Richard Walton, interim executive director of the Annapolis housing authority, has resigned and will be replaced temporarily by retired health care CEO Martin "Chip" Doordan.
Doordan will assume the leadership of the Housing Authority for the City of Annapolis for 100 days. The changeover comes under the shadow of an order to repay about $3 million in mishandled federal money linked to contract payments.
The U.S. Department of Housing and Urban Development determined last fall that the money wasn't properly tracked through paperwork and bidding processes. Money given by the federal government requires strict paperwork and bidding processes to insure taxpayer money is used efficiently.
The longtime director of finance for the authority, Walton was scheduled to serve the remainder of this week but decided Friday he would leave his position. He had talked about retiring and intended to serve as interim director only for a few months when he took the post for a second time in August.
But as the search dragged on for a new director, Walton decided to leave, said Sandra Chapman, chairwoman of the authority Board of Commissioners.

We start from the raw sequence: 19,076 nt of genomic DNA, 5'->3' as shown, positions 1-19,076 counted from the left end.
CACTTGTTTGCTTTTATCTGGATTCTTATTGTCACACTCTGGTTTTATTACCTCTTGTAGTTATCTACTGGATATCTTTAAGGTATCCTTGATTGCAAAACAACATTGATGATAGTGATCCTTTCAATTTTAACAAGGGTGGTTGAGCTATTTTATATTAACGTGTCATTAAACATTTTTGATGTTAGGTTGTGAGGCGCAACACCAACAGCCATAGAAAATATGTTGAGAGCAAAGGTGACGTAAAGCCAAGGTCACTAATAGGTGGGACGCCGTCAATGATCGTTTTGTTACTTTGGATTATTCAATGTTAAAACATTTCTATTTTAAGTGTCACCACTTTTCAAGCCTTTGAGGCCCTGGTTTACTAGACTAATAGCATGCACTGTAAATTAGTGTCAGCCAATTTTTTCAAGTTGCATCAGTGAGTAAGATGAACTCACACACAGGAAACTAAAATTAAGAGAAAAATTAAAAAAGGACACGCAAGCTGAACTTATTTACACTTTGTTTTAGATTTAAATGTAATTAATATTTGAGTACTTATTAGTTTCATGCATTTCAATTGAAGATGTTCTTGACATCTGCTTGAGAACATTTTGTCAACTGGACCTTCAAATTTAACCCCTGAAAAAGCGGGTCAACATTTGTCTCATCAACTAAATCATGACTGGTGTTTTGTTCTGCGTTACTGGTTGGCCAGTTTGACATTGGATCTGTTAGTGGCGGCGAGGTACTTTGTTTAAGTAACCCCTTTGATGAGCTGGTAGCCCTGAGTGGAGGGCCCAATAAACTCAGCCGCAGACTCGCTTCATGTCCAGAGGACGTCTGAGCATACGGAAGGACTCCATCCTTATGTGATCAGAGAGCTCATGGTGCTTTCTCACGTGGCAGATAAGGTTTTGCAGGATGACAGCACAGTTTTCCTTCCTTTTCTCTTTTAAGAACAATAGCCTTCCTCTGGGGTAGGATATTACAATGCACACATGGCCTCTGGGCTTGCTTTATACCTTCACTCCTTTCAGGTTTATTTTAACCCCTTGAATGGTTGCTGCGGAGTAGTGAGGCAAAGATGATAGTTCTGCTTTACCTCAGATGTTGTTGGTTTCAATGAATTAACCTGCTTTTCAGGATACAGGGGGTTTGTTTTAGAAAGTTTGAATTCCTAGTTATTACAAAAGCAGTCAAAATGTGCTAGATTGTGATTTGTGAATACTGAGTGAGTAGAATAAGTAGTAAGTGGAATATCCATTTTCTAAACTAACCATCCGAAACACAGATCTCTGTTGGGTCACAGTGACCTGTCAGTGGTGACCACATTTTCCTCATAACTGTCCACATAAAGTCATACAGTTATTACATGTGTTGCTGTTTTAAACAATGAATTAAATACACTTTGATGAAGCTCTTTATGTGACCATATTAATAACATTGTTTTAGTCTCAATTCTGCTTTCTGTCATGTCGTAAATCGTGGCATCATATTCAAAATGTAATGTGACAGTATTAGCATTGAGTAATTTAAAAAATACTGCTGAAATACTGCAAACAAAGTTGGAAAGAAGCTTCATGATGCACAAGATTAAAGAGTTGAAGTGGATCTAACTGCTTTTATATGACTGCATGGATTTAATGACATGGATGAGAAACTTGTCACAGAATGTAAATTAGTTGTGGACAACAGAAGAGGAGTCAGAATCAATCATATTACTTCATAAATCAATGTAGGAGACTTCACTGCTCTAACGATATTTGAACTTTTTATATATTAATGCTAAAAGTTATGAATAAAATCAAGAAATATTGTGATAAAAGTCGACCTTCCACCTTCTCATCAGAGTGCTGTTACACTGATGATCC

"(Walton) decided that it was time for him, he was going to retire anyway," Chapman said. "He took the position thinking it would only be a couple of months."
Doordan will not receive compensation as interim director.
Walton's departure marks the third executive director resignation in less than two years. Former executive director Vincent Leggett resigned in September 2015 for a new career opportunity. His replacement, Melvin Colbert, was hired February 2016 and served in that position until August when he resigned amid a decision by the Board of Commissioners for "new direction." Walton served as interim director both times after Leggett and Colbert left.
That total doesn't count Sharon Land, who accepted the job after Leggett left, but didn't show up for her first day on the job. She notified the authority she changed her mind about taking the position.
As a member of the board, Doordan was given permission to take the job by HUD, which set the 100-day limit. The authority is looking to hire a company to identify applicants.
Doordan plans to keep it that way. He gave up his position as treasurer of the Board of Commissioners, saying he didn't feel comfortable holding both jobs. He will still a voting member of the board.
"It is the first and last 100 days," Doordan said. "I think we can do some good things. There are some good people here."
A representative of the authority was slated to deliver a report to the City Council Monday, including news of Walton's departure and Doordan's ascension to executive director.
The authority is currently working with HUD to try and reduce the amount of money owed. If the authority can prove the money wasn't used on expensive contract and prices were competitive, it is possible to get the money owed reduced, Chapman said.
"We just have to show them the money that was spent was competitive with what it would have cost us," Chapman said. "We are in the process of doing it."